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    How to Master Virtual Event Time Zone Planning

    Have you ever thought something was simple and then, pow! You get into the nitty gritty and realize that it’s not nearly as straightforward as you thought? 

    Planning an international virtual event with live sessions in different time zones is a great example. After recently helping a client in the software industry host a 3-day virtual event with over 60,000 attendees from around the world, we’ve learned a thing or two about how complex time zones can get. 

    In this blog, I’m going to highlight four virtual event solutions that tackle time zone differences and maximize your live session reach for attendees participating from different regions. Armed with these solutions, you'll become a time zone planning guru in no time flat. 

    Solution 1: Don't Change Anything


    Let’s start with a scenario that we’ll use throughout this article to make sure we’re comparing Virtual Event  Session Timesapples to apples. Say you are planning an international virtual event with keynote sessions, breakouts, networking, exhibits, and more. Your company headquarters are in California and you want to have a live plenary session at 10:00 AM PT. You are hosting attendees from three different regions of the world. The Americas, Europe, and Asia-Pacific.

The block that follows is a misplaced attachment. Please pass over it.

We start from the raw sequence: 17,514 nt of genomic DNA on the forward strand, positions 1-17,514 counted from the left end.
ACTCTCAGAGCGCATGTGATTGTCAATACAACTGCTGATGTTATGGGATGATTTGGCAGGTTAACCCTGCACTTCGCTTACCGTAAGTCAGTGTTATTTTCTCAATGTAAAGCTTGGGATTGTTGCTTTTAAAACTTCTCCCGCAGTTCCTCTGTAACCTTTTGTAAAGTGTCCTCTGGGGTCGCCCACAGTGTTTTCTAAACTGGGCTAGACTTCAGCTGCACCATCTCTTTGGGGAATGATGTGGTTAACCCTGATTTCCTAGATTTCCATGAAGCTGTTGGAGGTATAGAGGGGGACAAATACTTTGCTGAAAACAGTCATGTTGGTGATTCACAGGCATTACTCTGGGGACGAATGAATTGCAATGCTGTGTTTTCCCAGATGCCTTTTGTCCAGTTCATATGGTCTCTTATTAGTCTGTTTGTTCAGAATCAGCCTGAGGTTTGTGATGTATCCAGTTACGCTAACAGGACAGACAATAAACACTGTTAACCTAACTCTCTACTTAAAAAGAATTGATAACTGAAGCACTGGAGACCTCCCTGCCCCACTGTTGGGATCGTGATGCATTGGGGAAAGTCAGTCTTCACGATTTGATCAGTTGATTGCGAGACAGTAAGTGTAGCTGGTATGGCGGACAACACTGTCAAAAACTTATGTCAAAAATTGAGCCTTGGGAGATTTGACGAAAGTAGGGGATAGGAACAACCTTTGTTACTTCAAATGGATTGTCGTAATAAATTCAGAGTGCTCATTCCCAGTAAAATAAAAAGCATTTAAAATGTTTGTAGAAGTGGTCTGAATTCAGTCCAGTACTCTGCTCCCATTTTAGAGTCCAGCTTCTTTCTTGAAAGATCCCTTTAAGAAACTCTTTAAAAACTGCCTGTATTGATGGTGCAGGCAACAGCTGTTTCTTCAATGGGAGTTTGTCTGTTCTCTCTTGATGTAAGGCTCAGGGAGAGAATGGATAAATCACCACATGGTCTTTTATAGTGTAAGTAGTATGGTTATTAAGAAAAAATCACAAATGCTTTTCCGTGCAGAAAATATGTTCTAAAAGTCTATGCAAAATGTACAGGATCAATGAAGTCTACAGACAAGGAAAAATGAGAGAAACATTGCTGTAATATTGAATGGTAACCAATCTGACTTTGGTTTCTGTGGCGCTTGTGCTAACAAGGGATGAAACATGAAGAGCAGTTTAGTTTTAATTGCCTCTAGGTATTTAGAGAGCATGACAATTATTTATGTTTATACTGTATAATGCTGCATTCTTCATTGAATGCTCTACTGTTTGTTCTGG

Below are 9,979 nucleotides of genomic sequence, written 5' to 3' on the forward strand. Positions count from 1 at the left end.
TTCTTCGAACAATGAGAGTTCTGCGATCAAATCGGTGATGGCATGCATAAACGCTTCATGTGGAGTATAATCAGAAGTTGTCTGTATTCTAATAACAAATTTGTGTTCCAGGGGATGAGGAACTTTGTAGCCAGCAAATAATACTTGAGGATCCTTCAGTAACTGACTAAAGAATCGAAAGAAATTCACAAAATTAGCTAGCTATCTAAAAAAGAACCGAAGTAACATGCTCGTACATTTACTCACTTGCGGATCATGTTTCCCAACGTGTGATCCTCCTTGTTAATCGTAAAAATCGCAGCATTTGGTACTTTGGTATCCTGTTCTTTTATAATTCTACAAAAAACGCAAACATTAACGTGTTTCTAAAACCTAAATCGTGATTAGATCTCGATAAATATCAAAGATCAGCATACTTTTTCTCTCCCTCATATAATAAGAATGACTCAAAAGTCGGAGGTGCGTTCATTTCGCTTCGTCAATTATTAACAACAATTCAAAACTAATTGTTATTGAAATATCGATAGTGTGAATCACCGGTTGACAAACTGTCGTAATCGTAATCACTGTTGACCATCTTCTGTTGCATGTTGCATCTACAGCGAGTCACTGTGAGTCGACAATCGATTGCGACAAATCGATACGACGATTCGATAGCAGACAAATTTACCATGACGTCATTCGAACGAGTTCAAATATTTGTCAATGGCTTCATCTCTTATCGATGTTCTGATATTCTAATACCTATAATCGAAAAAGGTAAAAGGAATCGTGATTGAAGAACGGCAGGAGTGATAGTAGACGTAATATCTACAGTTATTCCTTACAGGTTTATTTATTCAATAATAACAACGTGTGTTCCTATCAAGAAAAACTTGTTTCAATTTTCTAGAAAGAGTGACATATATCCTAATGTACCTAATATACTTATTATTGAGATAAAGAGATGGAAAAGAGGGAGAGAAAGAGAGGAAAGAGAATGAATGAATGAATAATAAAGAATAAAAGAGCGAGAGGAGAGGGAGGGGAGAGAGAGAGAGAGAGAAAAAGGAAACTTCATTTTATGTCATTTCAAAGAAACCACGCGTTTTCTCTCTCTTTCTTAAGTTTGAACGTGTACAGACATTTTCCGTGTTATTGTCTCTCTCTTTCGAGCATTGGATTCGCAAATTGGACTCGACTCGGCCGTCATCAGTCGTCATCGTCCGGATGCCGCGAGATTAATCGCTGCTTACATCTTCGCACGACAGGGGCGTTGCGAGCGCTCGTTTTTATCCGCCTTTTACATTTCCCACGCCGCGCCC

You have an amazing keynote speaker delivering an exciting new product launch and you want everyone to get a chance to hear about it. To prevent time zone confusion, you decide to use a flexible virtual platform like MeetingPlay’s Virtual Engagement Platform. Your attendees will choose their time zone during onboarding and they will see the session time on the agenda in both Pacific and their own time zone.

     

    The problem is it’s now 7:00 PM in Paris and 1:00 AM in Beijing. While your attendees might be willing to wake in the middle of the night to catch the World Cup, it’s unlikely they’ll get out of bed to watch your keynote. 

     

    Doing nothing to accommodate your attendees in Europe or Asia Pacific might make planning your virtual event more simple. But it’s pretty bad for attendee experience. Is this really a solution? Only if you don’t mind if your international attendees missing out on most of your event.

     

    To create an optimal attendee experience for all of your attendees, let’s take a closer look at some other options. 

     

    Solution 2: Offer Virtual Session Multiple Times

    Now let’s say you want your keynote session to go live at exactly 10:00 AM in each region. One option is to offer your keynote session multiple times. In this scenario, when your attendees are onboarded into your virtual event software, they not only choose their time zone but also select their region. Based on their selections, the keynote session occurring in their region is the only one visible on their agenda. 

     

    Offer Virtual Sessions Multiple Times

     

    This solution creates a better attendee experience. But what about your keynote presenter? Are they willing to get up in the middle of the night to give their presentation to attendees in the Asia Pacific region? Unlikely. A work-around for this is to have multiple presenters give the same keynote presentation. Going back to our product launch example, you may want to consider having the heads of your Europe and Asia Pacific divisions deliver the keynotes. Another idea is to choose a presenter that’s well-known in that region to generate excitement among your virtual audience.